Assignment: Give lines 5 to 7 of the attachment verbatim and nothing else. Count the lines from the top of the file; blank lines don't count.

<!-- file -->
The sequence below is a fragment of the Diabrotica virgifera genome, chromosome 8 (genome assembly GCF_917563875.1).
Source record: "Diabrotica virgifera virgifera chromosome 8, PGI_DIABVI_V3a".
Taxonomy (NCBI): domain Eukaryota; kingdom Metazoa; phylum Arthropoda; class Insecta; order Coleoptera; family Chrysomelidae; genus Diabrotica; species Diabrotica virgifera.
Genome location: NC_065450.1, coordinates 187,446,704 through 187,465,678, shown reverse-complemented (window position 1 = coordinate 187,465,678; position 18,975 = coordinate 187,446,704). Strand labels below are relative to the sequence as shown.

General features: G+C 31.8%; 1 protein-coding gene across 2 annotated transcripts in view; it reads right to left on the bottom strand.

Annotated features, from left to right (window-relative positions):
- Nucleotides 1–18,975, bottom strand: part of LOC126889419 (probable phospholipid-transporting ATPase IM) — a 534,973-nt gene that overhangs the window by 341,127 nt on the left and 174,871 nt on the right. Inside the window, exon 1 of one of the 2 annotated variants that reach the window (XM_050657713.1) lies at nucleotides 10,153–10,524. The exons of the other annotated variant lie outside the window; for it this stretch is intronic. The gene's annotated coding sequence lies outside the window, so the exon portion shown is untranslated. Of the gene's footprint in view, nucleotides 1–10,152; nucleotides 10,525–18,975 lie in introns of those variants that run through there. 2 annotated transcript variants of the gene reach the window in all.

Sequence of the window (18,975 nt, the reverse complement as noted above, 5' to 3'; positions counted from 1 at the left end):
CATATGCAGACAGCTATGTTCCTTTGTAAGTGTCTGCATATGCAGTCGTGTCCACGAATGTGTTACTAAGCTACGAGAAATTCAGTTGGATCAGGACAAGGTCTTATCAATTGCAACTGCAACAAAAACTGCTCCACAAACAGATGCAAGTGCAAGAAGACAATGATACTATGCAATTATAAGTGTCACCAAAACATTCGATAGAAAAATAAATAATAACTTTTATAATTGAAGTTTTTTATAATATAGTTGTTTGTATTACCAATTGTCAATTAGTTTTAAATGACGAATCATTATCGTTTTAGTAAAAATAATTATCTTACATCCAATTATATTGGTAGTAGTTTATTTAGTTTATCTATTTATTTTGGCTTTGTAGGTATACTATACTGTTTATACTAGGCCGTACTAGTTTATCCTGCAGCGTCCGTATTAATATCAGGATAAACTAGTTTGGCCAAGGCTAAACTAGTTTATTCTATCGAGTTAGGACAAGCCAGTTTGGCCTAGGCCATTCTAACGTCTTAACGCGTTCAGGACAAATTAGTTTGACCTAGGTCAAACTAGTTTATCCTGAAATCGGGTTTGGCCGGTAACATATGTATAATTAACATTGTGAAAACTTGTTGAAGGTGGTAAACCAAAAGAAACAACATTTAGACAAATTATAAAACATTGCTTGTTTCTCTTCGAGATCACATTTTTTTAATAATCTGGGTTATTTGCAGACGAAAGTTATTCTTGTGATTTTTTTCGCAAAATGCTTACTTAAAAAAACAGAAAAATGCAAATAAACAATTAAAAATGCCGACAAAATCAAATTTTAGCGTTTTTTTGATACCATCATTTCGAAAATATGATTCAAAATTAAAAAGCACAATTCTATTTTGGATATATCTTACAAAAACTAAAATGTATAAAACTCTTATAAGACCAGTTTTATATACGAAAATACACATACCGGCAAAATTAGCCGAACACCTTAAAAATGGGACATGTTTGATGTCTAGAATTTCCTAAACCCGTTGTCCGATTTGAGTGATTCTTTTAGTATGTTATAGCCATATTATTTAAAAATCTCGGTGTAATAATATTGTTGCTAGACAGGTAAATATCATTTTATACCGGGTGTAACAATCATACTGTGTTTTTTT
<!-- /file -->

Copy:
General features: G+C 31.8%; 1 protein-coding gene across 2 annotated transcripts in view; it reads right to left on the bottom strand.

Annotated features, from left to right (window-relative positions):
- Nucleotides 1–18,975, bottom strand: part of LOC126889419 (probable phospholipid-transporting ATPase IM) — a 534,973-nt gene that overhangs the window by 341,127 nt on the left and 174,871 nt on the right. Inside the window, exon 1 of one of the 2 annotated variants that reach the window (XM_050657713.1) lies at nucleotides 10,153–10,524. The exons of the other annotated variant lie outside the window; for it this stretch is intronic. The gene's annotated coding sequence lies outside the window, so the exon portion shown is untranslated. Of the gene's footprint in view, nucleotides 1–10,152; nucleotides 10,525–18,975 lie in introns of those variants that run through there. 2 annotated transcript variants of the gene reach the window in all.